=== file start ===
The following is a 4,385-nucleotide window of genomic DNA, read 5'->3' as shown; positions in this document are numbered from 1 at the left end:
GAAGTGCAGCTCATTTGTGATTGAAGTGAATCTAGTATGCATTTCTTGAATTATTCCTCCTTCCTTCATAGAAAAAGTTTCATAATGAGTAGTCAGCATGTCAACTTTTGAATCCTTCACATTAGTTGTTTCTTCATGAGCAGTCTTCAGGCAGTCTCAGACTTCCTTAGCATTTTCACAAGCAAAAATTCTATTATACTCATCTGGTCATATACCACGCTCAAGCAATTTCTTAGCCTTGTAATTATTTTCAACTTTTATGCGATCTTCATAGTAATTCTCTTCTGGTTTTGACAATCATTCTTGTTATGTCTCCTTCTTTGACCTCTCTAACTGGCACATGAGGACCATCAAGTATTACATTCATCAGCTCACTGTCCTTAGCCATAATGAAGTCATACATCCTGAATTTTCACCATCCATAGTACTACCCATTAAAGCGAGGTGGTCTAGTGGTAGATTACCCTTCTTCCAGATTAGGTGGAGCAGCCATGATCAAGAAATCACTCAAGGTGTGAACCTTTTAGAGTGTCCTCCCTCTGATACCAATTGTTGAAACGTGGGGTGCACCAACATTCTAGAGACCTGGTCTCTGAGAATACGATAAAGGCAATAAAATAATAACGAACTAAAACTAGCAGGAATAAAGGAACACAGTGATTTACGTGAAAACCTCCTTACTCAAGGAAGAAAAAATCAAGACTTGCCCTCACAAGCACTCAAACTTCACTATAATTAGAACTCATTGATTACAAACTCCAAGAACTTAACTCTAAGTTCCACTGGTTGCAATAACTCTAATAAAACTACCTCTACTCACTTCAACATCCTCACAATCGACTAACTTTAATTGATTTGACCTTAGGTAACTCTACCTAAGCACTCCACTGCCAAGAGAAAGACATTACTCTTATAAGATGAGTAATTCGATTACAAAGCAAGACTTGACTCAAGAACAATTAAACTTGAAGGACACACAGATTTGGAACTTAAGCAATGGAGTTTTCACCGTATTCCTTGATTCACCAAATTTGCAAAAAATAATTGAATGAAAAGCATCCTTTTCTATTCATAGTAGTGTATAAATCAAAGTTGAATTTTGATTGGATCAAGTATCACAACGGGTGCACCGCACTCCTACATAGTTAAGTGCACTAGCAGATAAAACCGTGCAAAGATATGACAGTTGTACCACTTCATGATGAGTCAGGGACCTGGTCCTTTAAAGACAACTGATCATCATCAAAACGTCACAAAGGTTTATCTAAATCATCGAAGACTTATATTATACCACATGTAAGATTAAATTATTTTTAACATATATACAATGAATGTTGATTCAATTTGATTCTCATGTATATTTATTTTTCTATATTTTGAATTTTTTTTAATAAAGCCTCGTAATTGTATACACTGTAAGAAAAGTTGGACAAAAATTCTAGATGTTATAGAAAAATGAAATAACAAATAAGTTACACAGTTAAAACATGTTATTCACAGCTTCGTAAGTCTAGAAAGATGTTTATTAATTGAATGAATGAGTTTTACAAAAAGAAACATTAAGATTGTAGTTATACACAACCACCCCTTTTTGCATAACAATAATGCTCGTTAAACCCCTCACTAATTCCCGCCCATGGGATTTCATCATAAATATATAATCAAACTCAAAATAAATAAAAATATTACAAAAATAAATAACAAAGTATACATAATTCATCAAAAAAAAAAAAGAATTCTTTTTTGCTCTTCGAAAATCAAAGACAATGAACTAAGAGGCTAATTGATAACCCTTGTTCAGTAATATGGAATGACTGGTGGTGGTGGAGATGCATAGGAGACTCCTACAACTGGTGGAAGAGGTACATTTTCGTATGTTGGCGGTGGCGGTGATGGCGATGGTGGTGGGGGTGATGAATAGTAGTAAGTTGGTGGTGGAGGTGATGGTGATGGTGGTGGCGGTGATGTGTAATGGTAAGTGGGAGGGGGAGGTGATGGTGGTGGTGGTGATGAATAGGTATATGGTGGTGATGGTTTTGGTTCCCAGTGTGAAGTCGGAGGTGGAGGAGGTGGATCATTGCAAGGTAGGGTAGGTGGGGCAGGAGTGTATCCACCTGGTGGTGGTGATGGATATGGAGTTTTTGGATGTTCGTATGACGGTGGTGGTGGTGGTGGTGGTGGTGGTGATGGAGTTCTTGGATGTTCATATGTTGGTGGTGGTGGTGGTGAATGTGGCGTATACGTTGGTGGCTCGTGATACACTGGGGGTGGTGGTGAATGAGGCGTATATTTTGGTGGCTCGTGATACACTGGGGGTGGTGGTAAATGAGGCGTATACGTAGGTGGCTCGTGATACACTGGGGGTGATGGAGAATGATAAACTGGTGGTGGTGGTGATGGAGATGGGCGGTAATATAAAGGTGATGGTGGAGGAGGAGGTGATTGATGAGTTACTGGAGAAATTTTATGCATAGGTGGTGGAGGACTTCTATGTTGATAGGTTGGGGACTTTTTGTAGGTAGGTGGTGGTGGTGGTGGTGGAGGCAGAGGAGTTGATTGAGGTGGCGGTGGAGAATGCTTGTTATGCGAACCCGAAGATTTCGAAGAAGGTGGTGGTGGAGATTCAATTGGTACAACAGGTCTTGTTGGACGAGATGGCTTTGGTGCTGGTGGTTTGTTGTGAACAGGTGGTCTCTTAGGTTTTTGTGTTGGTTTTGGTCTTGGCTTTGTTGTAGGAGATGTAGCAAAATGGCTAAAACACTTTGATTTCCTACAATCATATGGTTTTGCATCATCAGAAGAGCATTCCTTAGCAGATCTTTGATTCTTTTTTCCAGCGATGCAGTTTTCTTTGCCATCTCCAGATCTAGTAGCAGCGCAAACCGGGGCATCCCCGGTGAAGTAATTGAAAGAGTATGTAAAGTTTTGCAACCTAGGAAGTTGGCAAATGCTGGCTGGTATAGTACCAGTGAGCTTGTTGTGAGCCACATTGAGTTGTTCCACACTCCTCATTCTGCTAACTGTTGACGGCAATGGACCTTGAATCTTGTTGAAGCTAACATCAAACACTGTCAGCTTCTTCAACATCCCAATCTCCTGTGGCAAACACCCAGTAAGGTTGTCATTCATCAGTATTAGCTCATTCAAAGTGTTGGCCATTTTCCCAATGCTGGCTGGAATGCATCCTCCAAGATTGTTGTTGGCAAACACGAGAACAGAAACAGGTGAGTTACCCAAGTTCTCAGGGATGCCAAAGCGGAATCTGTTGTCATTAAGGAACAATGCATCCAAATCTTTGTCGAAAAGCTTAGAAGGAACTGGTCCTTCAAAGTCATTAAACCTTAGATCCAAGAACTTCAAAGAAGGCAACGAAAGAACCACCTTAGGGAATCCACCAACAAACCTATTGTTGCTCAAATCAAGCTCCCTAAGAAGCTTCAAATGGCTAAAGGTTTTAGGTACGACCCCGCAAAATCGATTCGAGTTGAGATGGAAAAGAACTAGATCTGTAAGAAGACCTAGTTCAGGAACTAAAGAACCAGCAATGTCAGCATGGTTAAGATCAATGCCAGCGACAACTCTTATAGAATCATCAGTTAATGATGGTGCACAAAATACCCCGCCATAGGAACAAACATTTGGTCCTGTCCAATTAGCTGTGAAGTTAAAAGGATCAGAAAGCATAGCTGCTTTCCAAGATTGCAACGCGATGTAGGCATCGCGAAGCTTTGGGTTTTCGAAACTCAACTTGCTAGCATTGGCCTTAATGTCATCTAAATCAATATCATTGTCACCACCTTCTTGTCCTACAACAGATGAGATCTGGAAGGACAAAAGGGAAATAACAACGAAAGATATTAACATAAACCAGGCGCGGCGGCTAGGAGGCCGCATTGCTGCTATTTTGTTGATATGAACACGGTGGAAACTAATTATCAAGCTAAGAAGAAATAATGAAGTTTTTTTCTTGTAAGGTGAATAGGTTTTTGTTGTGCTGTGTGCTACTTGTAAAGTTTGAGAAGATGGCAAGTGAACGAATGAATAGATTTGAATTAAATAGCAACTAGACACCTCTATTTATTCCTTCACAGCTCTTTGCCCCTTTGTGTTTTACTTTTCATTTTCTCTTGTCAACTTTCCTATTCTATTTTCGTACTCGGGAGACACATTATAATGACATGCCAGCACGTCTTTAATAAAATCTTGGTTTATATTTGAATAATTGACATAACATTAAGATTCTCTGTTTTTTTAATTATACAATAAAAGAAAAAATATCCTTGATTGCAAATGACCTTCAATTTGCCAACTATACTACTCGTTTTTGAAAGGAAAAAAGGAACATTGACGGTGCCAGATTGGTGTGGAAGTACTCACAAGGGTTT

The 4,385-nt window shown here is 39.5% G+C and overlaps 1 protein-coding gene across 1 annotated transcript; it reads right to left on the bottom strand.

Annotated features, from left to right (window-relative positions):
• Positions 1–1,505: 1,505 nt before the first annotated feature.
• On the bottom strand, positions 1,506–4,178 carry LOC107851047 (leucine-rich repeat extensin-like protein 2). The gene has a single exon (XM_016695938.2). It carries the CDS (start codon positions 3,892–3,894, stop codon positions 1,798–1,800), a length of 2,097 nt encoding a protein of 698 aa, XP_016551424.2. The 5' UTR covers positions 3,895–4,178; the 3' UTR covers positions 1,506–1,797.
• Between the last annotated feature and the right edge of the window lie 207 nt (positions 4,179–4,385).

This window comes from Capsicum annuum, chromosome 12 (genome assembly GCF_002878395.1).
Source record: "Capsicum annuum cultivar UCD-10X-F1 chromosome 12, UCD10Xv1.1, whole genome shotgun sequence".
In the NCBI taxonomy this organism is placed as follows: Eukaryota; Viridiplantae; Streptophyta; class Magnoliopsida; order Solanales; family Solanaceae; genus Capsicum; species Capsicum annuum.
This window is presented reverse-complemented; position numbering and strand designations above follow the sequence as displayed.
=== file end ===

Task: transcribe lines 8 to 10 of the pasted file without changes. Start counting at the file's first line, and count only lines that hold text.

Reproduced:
This window comes from Capsicum annuum, chromosome 12 (genome assembly GCF_002878395.1).
Source record: "Capsicum annuum cultivar UCD-10X-F1 chromosome 12, UCD10Xv1.1, whole genome shotgun sequence".
In the NCBI taxonomy this organism is placed as follows: Eukaryota; Viridiplantae; Streptophyta; class Magnoliopsida; order Solanales; family Solanaceae; genus Capsicum; species Capsicum annuum.